It also assumes a relationship; there is no way to begin to say who Jesus is without the relationship. And in this relationship with Jesus, we learn who we really are. In response to Peter naming Jesus Messiah, Son of God, Jesus tells Peter who he really is. Jesus says, you are Peter, a rock. In this relationship, Jesus knows who we really are, we are named and marked as Christ’s own forever. Jesus names us beloved, the delight of God’s life.


So this is not so much about the right answer to the question, who do you say that Jesus is, but it is very much about the relationship the question presupposes. And that relationship is, you are the delight of God’s life. I think this is the most important part of this story. We might not be very good answering the question with words, but we can begin to show the world that Jesus matters, that this relationship with Jesus matters.


That brings us to the image that is presented in Romans, we, who are many, are one body in Christ. This is an amazingly counter cultural image, one body, with different graceful gifts. This new creation that God inaugurates in Jesus is all about a completely new way to live on this earth. We live not for ourselves, but for the greater good of God’s creation. Do not be conformed to this world, but transformed by the relationship, and the amazing and abundant love that God has for you.


How do we live in the world as the body of Christ?

How do we live in the world as the delight of God’s life?

How do we live in the world as people to whom Jesus matters?

How do we live in the world as agents of new creation?

How do we live in the world as a people transformed by God’s love?

I think we do that by showing forth love not only for those it is easy to love, but for those we count as enemies as well. I think we do that by showing mercy and compassion. I think we do that by caring for God’s creation. I think we do that by showing up in our lives with intention, with love, with mercy, and with compassion.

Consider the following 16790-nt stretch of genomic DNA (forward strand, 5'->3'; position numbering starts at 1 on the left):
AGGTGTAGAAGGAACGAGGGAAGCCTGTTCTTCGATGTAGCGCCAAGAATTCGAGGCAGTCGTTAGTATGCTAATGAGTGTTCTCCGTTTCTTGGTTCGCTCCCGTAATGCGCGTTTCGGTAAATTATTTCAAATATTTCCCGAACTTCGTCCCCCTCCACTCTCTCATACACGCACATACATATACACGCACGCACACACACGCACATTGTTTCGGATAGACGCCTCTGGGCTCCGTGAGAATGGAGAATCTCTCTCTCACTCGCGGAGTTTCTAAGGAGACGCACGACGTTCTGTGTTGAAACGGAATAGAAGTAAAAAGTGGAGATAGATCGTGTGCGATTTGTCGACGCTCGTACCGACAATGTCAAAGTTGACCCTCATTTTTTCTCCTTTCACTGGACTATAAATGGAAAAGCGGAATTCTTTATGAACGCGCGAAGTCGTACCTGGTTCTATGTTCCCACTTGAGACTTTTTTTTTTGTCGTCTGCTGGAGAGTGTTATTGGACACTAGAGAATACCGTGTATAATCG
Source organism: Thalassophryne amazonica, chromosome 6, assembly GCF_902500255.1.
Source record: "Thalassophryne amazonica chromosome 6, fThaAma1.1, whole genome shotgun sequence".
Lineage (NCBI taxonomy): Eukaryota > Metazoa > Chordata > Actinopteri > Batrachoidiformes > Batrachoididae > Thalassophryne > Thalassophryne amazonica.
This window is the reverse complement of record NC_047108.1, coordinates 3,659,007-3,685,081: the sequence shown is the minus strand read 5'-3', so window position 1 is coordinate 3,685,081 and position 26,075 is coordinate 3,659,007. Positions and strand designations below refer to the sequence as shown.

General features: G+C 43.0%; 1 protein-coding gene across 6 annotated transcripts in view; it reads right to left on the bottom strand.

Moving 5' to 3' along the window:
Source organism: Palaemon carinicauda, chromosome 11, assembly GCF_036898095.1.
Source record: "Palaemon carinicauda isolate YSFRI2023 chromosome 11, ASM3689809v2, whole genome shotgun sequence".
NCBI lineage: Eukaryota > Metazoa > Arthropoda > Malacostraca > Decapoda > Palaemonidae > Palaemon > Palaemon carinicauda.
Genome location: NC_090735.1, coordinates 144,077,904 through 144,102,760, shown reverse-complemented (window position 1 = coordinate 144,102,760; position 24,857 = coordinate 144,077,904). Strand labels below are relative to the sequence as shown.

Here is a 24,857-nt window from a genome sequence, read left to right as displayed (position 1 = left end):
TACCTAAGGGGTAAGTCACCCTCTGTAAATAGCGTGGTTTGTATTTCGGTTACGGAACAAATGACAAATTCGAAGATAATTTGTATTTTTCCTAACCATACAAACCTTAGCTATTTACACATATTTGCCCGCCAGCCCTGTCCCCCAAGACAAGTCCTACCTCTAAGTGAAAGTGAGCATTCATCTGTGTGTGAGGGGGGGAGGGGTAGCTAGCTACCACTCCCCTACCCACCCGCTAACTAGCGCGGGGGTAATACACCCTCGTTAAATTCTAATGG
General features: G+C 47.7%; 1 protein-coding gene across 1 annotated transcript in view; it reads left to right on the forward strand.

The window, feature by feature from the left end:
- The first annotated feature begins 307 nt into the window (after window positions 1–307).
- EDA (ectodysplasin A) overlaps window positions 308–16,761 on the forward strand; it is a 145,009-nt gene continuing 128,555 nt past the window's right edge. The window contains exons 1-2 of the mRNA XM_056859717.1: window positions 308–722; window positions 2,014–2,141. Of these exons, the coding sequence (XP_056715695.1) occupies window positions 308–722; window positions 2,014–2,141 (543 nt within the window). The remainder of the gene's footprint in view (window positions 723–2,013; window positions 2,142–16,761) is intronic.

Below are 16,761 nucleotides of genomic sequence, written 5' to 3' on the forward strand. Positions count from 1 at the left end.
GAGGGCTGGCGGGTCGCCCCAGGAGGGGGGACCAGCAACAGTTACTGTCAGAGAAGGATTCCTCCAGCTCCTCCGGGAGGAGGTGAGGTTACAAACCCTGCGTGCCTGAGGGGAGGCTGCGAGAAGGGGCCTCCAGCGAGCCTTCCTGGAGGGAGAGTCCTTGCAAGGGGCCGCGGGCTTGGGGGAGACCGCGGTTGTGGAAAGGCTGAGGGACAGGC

So now we come back to the question, who do you say that Jesus is? This is not just a rhetorical question. We must answer it. I want you to know your answer to it. Your answer to it matters, because what we do matters, what we say matters, and that can change the world. And our world needs changing. Who do we say Jesus is?


Jesus is God in our midst.

Jesus is the love that wins.

Jesus is the way. Jesus is the truth. Jesus is the Light.

These are words, words that matter. And this is a life that matters. When we say these words, with Peter and the disciples, as followers of Jesus, and as part of the body of Christ, we stand for love, we stand for truth, we stand for light. We speak for those who cannot speak for themselves, we love when hate seems pervasive. We include when others call for exclusion. We must stand against powers and principalities that would condone and cause violence against any group of people.


Like the midwives who caught Moses as he was born, and chose life over death, today, we must be midwives. We must choose life, we must choose love. Our lives will tell the world who Jesus is. Amen.